[Phpwm] Cleaning up addresses

Mike Tipping mike at e-msg.co.uk
Tue Mar 20 12:56:26 GMT 2007

Google maps API now allows you to geo code UK addresses to Lat longs so
there is no need to use a licensed file - unless you need the resilience of
not using something that will be in beta for ever more.



-----Original Message-----
From: phpwm-bounces at mailman.lug.org.uk
[mailto:phpwm-bounces at mailman.lug.org.uk] On Behalf Of Dave Holmes
Sent: 20 March 2007 12:31
To: 'West Midlands PHP User Group'
Subject: RE: [Phpwm] Cleaning up addresses

You can get the file from a company call kings wood map mechanics and the
file is called the code point file. 

Server spike is negligible as MySQL eats the maths and in real terms there
are not that many recs. We are doing a lot more heavy duty processing on the
satellite tracking software we have created which handles loads of
concurrent connections from devices communicating via Data calls, SMS and
GPRS. No performance worries yet. Then again it is running across 6 servers
all of which are dual xeons with bags of ram. 

-----Original Message-----
From: phpwm-bounces at mailman.lug.org.uk
[mailto:phpwm-bounces at mailman.lug.org.uk] On Behalf Of Phil Beynon
Sent: 20 March 2007 12:16
To: West Midlands PHP User Group
Subject: RE: [Phpwm] Cleaning up addresses

Hi Dave,

> I thought so Phil, my original assumption is correct this can be achieved
> very easily as I have implemented just this functionality in a number of
> sites, one of which is now maintained by Darren @ siftware. Basically they
> have a trader register which allows the user to enter their postcode and
> search for a builder for example.
> The system them runs a query on the database to generate a list of traders
> showing the closest first with an approximate distance, all of
> this was done
> by the trader simply entering their postcode when they register. i.e. the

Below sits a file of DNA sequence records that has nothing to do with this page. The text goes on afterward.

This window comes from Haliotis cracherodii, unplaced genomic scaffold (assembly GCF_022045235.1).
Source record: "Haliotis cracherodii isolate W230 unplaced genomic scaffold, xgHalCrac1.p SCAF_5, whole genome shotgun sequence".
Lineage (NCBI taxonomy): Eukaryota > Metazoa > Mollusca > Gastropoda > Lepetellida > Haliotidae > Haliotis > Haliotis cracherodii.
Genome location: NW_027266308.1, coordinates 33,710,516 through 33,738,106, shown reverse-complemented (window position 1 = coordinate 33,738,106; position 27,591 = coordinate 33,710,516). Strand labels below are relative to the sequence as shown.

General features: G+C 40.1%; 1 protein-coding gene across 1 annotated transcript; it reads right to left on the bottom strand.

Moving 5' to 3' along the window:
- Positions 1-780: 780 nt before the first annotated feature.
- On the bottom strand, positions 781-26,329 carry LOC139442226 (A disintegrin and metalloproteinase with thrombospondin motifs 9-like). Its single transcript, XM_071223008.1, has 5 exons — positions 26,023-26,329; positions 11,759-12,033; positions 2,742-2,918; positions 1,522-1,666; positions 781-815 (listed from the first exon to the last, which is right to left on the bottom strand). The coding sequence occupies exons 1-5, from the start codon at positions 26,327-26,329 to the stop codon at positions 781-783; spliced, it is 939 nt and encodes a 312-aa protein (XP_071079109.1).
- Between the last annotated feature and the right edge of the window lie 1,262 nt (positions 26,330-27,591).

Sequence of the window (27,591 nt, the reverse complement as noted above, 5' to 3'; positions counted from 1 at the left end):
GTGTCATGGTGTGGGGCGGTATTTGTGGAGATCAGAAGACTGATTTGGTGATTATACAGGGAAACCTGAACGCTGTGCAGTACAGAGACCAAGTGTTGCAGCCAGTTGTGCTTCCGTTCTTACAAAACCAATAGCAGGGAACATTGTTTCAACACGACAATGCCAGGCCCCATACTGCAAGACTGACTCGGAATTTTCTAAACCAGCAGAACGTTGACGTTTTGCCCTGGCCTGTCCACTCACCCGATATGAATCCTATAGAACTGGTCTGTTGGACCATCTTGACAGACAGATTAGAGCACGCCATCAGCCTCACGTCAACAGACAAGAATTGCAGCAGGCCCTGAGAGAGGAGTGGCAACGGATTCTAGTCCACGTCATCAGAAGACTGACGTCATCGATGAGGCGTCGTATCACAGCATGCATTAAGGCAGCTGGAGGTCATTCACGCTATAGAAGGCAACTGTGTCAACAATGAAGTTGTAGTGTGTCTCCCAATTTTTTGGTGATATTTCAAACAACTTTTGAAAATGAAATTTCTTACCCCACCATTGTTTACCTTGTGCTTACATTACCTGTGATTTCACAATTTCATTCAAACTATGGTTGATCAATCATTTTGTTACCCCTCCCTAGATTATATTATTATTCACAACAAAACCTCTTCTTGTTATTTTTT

> whole thing works based on postcode proximity.

Thats another way of doing it I agree, though there are a few situations
where mine is going to definitely work better.

> To achieve this you need a file which can be licensed for £500 at
> a reseller
> rates

Where from?

> then you just need a source postcode and postcode of the traders in
> the MySQL snip below table d is the search origin postcode and the table e
> is a company or your example traders postcode, results can be filtered to
> the most appropriate by ordering on distance and then using the limit
> statement.

Sure, I can see thats cheaper and less labour intensive than the way we did
it. :-)
We relied on multimap for distances / directions.

> <MySQL>
> (acos(sin(radians(d.latitude)) * sin(radians(e.latitude)) +
> cos(radians(d.latitude)) * cos(radians(e.latitude)) *
> cos(radians(d.longitude) - radians(e.longitude)))) * 3437.7387 *
> 1.150779 as
> mileage
> </MySQL>
> Took around a day to get the search working right and this is something I
> have used time and time again to provide proximity stuff for my clients.
> More importantly the results are generated in milliseconds using a single
> query

This was one query per postcode expansion, since you have to individually
run the math on all your table entries to get the distances I'm not sure in
a big database which would be faster, yours would certainly give the server
a bigger memory spike which on a busy site could be noticeable.

If I was doing it your way I think I would want to pre-generate a postcode
exclusion table based on exceeding a certain distance.


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